It used to be that when a family moved into a neighborhood, their children either went to the local public school or to a private school. But with the emergence of charter schools and magnet schools, families now have more to consider.

So, what’s the right choice for your child?

Well, that’s always going to depend on your child’s needs. My own children attend two different schools, one private and one public magnet, and both are thriving in their respective environments. While I can’t cover every scenario for every child, I can offer some advice on charter schools versus public schools.

Charter schools are tuition-free public schools that operate independently of local school boards and districts. For years they were viewed as outsiders in education, but that isn’t true anymore. The State of North Carolina has recognized their value, and in 2016-17 spent $513 million on 167 charter schools. Ten more schools opened in 2017-2018, and for the following year, 20 more have been approved to open.

Charter schools tend to have smaller student bodies and smaller classroom sizes. This usually translates to a more personalized learning environment. But you really have to look at each school and not generalize because some schools perform much better than their public counterparts and some perform worse. Visit greatschools.org to accurately compare a charter school to the public school in your zone.

Also, research if the specific charter you’re interested in offers bus transportation, meals, and a full range of team sports. Check on its qualifications for teachers and whether it adheres to the state school calendar. This can be an issue if you have children in both public and charter schools. And, in general, the better charter schools have lotteries, so you’ll have to plan ahead and enter before the deadline.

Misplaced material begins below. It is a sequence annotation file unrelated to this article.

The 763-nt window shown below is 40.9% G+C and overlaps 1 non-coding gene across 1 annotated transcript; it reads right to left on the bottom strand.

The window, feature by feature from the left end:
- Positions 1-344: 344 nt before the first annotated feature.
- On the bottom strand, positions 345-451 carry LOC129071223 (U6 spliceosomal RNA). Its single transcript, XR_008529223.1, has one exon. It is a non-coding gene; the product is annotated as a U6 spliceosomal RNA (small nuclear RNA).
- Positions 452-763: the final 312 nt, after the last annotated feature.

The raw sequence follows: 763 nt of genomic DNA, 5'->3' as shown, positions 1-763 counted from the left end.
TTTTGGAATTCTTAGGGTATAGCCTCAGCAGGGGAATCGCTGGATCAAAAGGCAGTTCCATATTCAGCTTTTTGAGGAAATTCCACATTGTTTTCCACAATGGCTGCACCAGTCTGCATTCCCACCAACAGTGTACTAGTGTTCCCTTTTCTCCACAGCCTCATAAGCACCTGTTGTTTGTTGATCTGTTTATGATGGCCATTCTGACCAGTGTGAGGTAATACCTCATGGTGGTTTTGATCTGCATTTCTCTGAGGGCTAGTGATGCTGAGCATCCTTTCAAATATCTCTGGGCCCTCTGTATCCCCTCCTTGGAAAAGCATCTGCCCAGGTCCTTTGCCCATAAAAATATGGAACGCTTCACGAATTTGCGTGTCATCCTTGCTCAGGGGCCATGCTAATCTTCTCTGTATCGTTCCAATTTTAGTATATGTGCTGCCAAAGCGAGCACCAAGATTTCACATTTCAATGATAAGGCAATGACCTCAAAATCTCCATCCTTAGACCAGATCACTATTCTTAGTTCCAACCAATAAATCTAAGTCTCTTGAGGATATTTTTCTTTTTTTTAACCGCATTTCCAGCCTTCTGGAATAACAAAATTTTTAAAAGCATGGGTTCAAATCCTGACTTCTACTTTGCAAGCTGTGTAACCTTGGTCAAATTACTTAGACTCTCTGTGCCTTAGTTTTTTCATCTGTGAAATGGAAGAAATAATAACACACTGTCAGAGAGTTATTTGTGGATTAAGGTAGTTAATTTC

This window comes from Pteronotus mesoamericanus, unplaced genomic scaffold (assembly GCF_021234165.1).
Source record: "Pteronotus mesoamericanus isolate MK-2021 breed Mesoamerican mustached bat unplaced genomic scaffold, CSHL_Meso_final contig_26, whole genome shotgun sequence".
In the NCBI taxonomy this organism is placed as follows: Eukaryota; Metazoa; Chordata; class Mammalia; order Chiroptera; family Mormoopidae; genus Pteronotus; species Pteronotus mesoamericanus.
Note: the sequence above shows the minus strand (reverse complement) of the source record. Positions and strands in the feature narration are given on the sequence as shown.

Public schools vary widely, even within the same school district. Again, I’d consider your child’s needs and see if they match up. Then do the following:

  • Stop by the school during a typical day and ask for a tour. Don’t go on designated tour days; it’s always better to get the feel of a school on an average day.

 

  • Visit greatschools.org and comb through the data and ratings: What classes do they offer? AP? Languages? Do they excel in certain sports? What does the EOG testing tell you?

 

  • Ask your friends and neighbors. One of the most effective ways to do this is through a local Facebook community group. Members are often very candid and will tell you about teachers and programs they love, bullying or behavioral issues, college preparedness, etc. If you have a specific concern, just ask the group. They’ll tell you!

 

One final word in choosing a school; there is a third option: a magnet school. These public schools promote students’ interests, abilities, and talents by offering a theme for study, such as Traditional, Visual and Performing Arts, World Languages, STEM, Montessori, International Baccalaureate, and Learning Immersion/Talent Development. My eleven-year-old daughter attends a magnet focused on Spanish. All of her teachers are native speakers, and my daughter is now fluent in Spanish. Instruction is still consistent with the Common Core and NC Essential Standards, but students are able to pursue a single field of study. Usually, this results in graduates who are proficient and confident in their chosen field. If you’re considering a magnet, the lottery (enrollment) opened October 9 and continues through December 1. A second lottery period opens December 2, but your chances are better the earlier you enroll. Here’s a link to get started: http://cmschoice.org/

After you’ve done your research, you’ll be able to make an informed decision for your child. Good luck!

 

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